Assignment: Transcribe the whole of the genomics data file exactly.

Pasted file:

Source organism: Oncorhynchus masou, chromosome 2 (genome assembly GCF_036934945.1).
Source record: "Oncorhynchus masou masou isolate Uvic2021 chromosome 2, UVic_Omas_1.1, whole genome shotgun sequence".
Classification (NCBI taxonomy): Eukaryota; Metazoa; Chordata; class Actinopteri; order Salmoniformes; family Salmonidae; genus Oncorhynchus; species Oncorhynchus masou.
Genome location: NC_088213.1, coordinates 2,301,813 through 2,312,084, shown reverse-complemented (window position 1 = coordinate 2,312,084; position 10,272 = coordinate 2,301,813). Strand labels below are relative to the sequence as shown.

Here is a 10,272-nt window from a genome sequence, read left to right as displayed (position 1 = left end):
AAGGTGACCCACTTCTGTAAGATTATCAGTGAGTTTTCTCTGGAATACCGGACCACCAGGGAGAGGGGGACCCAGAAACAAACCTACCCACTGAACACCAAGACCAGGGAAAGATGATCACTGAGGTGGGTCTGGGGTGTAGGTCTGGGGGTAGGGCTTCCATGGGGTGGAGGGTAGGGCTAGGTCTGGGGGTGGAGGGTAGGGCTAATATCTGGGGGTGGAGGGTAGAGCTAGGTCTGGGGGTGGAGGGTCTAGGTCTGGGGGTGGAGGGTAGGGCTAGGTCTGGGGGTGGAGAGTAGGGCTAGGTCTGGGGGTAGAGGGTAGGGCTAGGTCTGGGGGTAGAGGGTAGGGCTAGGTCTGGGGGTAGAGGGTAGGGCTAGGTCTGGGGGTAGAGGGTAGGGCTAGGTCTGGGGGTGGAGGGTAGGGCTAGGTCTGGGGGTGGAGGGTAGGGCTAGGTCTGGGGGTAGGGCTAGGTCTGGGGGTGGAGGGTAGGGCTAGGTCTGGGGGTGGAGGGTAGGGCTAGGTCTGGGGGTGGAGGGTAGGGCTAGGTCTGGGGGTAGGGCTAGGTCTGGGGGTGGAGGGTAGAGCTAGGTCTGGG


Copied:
Source organism: Oncorhynchus masou, chromosome 2 (genome assembly GCF_036934945.1).
Source record: "Oncorhynchus masou masou isolate Uvic2021 chromosome 2, UVic_Omas_1.1, whole genome shotgun sequence".
Classification (NCBI taxonomy): Eukaryota; Metazoa; Chordata; class Actinopteri; order Salmoniformes; family Salmonidae; genus Oncorhynchus; species Oncorhynchus masou.
Genome location: NC_088213.1, coordinates 2,301,813 through 2,312,084, shown reverse-complemented (window position 1 = coordinate 2,312,084; position 10,272 = coordinate 2,301,813). Strand labels below are relative to the sequence as shown.

Here is a 10,272-nt window from a genome sequence, read left to right as displayed (position 1 = left end):
AAGGTGACCCACTTCTGTAAGATTATCAGTGAGTTTTCTCTGGAATACCGGACCACCAGGGAGAGGGGGACCCAGAAACAAACCTACCCACTGAACACCAAGACCAGGGAAAGATGATCACTGAGGTGGGTCTGGGGTGTAGGTCTGGGGGTAGGGCTTCCATGGGGTGGAGGGTAGGGCTAGGTCTGGGGGTGGAGGGTAGGGCTAATATCTGGGGGTGGAGGGTAGAGCTAGGTCTGGGGGTGGAGGGTCTAGGTCTGGGGGTGGAGGGTAGGGCTAGGTCTGGGGGTGGAGAGTAGGGCTAGGTCTGGGGGTAGAGGGTAGGGCTAGGTCTGGGGGTAGAGGGTAGGGCTAGGTCTGGGGGTAGAGGGTAGGGCTAGGTCTGGGGGTAGAGGGTAGGGCTAGGTCTGGGGGTGGAGGGTAGGGCTAGGTCTGGGGGTGGAGGGTAGGGCTAGGTCTGGGGGTAGGGCTAGGTCTGGGGGTGGAGGGTAGGGCTAGGTCTGGGGGTGGAGGGTAGGGCTAGGTCTGGGGGTGGAGGGTAGGGCTAGGTCTGGGGGTAGGGCTAGGTCTGGGGGTGGAGGGTAGAGCTAGGTCTGGG